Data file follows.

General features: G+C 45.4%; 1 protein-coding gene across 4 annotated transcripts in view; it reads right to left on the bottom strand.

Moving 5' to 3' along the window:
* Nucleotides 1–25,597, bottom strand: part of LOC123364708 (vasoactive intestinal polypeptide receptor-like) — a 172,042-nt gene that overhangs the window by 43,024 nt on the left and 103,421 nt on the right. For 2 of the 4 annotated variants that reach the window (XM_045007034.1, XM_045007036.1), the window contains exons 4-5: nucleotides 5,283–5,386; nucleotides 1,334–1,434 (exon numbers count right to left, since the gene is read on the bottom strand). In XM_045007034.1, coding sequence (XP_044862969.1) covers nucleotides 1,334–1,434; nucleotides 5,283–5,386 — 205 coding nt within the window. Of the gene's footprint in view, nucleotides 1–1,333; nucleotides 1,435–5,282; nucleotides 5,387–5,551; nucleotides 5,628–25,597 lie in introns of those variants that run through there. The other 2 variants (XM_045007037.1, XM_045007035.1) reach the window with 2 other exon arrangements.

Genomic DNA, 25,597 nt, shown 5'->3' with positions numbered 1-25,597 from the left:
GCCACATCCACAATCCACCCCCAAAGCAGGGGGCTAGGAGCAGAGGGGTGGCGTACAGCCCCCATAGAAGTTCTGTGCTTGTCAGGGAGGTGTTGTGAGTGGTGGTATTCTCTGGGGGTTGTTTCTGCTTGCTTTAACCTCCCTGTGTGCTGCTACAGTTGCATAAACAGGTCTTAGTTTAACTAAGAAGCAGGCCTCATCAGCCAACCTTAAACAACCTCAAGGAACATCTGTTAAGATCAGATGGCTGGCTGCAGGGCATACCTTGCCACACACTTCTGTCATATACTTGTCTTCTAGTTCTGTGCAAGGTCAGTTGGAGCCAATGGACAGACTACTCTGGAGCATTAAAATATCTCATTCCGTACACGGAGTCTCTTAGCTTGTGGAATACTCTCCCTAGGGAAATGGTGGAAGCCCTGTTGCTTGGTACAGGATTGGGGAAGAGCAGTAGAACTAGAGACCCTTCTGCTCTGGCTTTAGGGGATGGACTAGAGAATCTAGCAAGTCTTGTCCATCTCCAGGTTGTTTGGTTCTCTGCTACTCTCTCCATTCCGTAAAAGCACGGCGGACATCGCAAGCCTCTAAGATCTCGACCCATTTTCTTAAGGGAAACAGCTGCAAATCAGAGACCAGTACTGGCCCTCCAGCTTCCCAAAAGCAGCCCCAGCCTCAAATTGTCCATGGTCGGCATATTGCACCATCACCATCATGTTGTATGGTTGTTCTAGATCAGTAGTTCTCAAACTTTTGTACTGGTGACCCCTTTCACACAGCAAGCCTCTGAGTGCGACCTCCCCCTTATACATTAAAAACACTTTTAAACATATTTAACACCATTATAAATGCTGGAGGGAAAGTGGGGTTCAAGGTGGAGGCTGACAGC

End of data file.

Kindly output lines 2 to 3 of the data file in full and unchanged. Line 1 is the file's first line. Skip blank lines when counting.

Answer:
Moving 5' to 3' along the window:
* Nucleotides 1–25,597, bottom strand: part of LOC123364708 (vasoactive intestinal polypeptide receptor-like) — a 172,042-nt gene that overhangs the window by 43,024 nt on the left and 103,421 nt on the right. For 2 of the 4 annotated variants that reach the window (XM_045007034.1, XM_045007036.1), the window contains exons 4-5: nucleotides 5,283–5,386; nucleotides 1,334–1,434 (exon numbers count right to left, since the gene is read on the bottom strand). In XM_045007034.1, coding sequence (XP_044862969.1) covers nucleotides 1,334–1,434; nucleotides 5,283–5,386 — 205 coding nt within the window. Of the gene's footprint in view, nucleotides 1–1,333; nucleotides 1,435–5,282; nucleotides 5,387–5,551; nucleotides 5,628–25,597 lie in introns of those variants that run through there. The other 2 variants (XM_045007037.1, XM_045007035.1) reach the window with 2 other exon arrangements.